Mobility Impairment – What It Means and Some of Its Types

Mobility Impairment
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Various types of physical disabilities can limit people’s mobility and movement, and many of them would require some assistive devices to regain their mobility. The ubiquitous stick is the most commonly used assistive mobility device that has been in use for ages. With time, other types of mobility devices for disabled have become popular that serve users’ specific needs according to the kind of disability. Physical disabilities might include disability of the limbs like the upper or lower arm or total loss of it. Somebody parts might dysfunction and impair the affected part’s ability to coordinate with the body organs. A disability that affects mobility can either be congenital or acquired from birth or some disease, injury, or accident. People with problems with the musculoskeletal system might experience mobility issues and would need some assistive devices.

Who needs mobility devices?

Mobility Impairment

source: huffingtonpost.com

Anyone who cannot support themselves to maintain their mobility would require some assistive device depending on the nature of the problem and its intensity. For example, a person who is unable to walk would need a wheelchair to move around. However, someone having problems maintaining the body balance when walking like those who are cerebral palsy would be comfortable walking with a stick. People who have Parkinson’s disease and arthritis would need some mobility aid to help them overcome their limitations of movement to some extent. The choice of mobility device depends on the degree of impairment and the overall health of the person.

Types of mobility impairment
Cerebral Palsy

Mobility Impairment

source: arcgis.com

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Cerebral Palsy includes some chronic conditions which affect muscle coordination and body movements. Cerebral Palsy damages a part of the brain, especially one specific area, and is a congenital defect but does not happen due to any problem with the muscles and nerves. Damage or faults in the development of the motor areas of the person’s brain disrupt the brain’s ability to control movement and posture. The problem is not progressive, but it can lead to some secondary conditions like muscle spasticity, which might not improve over time.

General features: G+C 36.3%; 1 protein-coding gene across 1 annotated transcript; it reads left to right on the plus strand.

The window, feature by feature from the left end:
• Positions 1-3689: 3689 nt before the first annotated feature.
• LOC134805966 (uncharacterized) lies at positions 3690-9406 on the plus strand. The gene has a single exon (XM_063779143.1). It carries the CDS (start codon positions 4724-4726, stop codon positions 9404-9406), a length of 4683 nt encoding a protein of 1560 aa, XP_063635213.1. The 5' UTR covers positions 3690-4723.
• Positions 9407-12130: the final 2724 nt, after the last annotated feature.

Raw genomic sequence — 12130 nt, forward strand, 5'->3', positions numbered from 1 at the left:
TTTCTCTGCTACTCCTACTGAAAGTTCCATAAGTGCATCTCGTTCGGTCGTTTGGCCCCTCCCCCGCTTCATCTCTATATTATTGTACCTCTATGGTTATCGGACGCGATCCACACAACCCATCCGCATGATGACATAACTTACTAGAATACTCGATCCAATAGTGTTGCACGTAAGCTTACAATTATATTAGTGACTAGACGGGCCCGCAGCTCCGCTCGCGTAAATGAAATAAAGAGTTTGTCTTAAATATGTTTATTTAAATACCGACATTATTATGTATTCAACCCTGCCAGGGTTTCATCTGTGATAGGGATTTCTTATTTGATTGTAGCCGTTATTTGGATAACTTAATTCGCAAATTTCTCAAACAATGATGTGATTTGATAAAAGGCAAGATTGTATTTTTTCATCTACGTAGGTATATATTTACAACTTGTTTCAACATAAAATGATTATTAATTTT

Muscular Dystrophy

Mobility Impairment

source: newmobility.com

This is a group of genetic diseases characterized by growing weakness and degeneration of the person’s voluntary muscles and skeletal system and some involuntary muscles. Some forms of Muscle Dystrophy can affect the organs too. Most children are victims of Duchenne, a form of Muscular Dystrophy, and the most common form of the disease that affects the adult population is Myotonic Muscular Dystrophy.  Muscular Dystrophy might appear in people at any age from infancy to adulthood and the middle ages.

Spina Bifida

Mobility Impairment

source: physiopedia.com

Spins Bifida is the name of a form of neural tube defect that results in incomplete development of the brain and the spinal cord and its protective coverings due to the fetus’ spine’s failure, generally during the first month of pregnancy. The condition affects children’s nerves that result in various degrees of paralysis and affect the lower limbs.

Such persons would need assistive devices, including crutches, braces, and wheelchairs.

Michelle Walter

Hey, I am an awarded blogger who loves to write about making day-to-day activities easier. I began writing during my college days after getting inspired from my lovely mom. I like to discover creative ways to do things and my out of the box thinking helps me do so. Please leave your comments for topics, which you want me to write. Thanks

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